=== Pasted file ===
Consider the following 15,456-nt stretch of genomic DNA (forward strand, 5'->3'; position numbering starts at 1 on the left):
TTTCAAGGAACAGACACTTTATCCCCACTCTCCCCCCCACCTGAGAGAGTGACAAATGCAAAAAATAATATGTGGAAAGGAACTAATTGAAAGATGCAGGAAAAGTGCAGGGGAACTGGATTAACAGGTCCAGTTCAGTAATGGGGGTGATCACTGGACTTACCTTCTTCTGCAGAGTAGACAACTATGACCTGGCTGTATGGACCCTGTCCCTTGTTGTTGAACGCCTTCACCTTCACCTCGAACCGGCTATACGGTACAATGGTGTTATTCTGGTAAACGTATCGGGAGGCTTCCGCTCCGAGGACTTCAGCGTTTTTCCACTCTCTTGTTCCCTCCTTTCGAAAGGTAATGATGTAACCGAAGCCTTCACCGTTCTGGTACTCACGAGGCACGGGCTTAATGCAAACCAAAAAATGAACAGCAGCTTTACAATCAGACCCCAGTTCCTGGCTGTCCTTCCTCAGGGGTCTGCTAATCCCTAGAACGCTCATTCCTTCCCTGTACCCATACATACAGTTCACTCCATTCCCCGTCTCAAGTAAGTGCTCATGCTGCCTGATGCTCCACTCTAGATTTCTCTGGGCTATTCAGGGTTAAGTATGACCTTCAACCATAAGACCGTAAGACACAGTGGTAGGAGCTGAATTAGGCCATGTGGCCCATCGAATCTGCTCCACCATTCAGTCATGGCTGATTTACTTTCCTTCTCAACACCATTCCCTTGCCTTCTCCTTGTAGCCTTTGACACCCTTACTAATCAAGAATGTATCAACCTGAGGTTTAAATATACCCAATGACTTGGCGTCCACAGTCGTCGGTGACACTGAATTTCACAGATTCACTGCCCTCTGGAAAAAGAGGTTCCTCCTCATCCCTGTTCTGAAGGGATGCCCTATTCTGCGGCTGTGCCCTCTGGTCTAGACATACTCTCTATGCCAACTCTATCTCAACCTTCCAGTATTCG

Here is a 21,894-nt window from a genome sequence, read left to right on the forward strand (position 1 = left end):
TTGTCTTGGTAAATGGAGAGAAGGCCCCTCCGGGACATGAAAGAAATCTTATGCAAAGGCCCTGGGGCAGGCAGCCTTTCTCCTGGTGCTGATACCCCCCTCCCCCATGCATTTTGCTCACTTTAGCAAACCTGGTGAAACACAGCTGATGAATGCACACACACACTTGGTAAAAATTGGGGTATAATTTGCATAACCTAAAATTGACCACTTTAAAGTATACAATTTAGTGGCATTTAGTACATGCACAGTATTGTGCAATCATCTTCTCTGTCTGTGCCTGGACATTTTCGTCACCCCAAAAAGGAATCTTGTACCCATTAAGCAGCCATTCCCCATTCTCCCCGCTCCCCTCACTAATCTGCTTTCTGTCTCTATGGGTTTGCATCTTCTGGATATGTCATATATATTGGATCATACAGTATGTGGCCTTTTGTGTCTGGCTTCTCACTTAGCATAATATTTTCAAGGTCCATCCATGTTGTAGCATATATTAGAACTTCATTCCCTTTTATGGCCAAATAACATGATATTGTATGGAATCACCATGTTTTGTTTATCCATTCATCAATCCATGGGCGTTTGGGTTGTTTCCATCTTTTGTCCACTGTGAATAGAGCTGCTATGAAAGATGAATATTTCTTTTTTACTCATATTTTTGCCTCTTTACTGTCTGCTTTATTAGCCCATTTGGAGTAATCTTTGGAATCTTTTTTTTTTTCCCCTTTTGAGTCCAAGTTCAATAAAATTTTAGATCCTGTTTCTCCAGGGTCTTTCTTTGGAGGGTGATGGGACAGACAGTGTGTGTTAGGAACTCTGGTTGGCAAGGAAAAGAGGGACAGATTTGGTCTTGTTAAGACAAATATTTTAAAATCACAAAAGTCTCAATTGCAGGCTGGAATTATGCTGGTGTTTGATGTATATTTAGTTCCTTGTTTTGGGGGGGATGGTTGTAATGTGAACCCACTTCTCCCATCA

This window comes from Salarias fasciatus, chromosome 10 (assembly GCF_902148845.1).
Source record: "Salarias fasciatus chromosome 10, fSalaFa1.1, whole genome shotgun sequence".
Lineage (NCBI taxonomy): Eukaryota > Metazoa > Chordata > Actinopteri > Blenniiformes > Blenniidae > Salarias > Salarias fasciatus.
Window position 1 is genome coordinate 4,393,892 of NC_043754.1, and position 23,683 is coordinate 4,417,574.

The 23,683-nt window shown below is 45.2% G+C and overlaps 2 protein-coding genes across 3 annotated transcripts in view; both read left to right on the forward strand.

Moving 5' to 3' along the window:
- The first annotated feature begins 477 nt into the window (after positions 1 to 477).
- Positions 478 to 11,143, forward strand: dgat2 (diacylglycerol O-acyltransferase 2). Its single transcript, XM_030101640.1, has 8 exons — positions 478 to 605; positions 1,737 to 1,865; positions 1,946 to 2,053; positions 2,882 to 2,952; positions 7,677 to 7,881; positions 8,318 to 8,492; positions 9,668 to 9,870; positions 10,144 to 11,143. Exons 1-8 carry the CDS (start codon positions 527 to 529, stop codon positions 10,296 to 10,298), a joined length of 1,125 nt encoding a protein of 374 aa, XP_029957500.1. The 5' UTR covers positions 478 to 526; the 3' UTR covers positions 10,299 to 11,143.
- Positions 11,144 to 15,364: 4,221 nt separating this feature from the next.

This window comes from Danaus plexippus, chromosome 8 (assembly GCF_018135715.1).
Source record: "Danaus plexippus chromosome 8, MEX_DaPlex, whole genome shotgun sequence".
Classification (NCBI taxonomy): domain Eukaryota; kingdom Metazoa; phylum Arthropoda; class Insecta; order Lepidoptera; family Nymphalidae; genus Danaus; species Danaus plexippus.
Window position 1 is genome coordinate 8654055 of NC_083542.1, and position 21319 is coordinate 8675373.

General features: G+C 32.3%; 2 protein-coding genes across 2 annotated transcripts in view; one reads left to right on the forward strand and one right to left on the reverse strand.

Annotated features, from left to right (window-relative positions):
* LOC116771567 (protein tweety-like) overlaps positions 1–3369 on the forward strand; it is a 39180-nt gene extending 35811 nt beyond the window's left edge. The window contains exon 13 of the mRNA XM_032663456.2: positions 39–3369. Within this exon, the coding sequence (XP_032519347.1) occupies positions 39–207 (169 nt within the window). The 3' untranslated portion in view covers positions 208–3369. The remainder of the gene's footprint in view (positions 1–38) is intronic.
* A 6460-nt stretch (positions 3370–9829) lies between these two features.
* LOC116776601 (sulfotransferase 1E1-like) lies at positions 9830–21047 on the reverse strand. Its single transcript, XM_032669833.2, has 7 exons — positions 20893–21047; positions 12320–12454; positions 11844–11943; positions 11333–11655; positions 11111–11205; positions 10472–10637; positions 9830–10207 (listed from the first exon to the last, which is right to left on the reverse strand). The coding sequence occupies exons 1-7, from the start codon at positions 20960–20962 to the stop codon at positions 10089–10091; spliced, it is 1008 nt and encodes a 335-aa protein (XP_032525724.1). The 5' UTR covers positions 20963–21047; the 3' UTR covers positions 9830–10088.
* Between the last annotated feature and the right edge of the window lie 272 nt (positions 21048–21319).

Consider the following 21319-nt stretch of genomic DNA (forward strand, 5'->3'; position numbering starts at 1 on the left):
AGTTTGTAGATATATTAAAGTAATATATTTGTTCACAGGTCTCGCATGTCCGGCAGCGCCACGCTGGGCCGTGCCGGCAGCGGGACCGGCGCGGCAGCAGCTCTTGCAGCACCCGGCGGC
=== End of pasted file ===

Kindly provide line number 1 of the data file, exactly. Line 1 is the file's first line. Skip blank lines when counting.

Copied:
Consider the following 15,456-nt stretch of genomic DNA (forward strand, 5'->3'; position numbering starts at 1 on the left):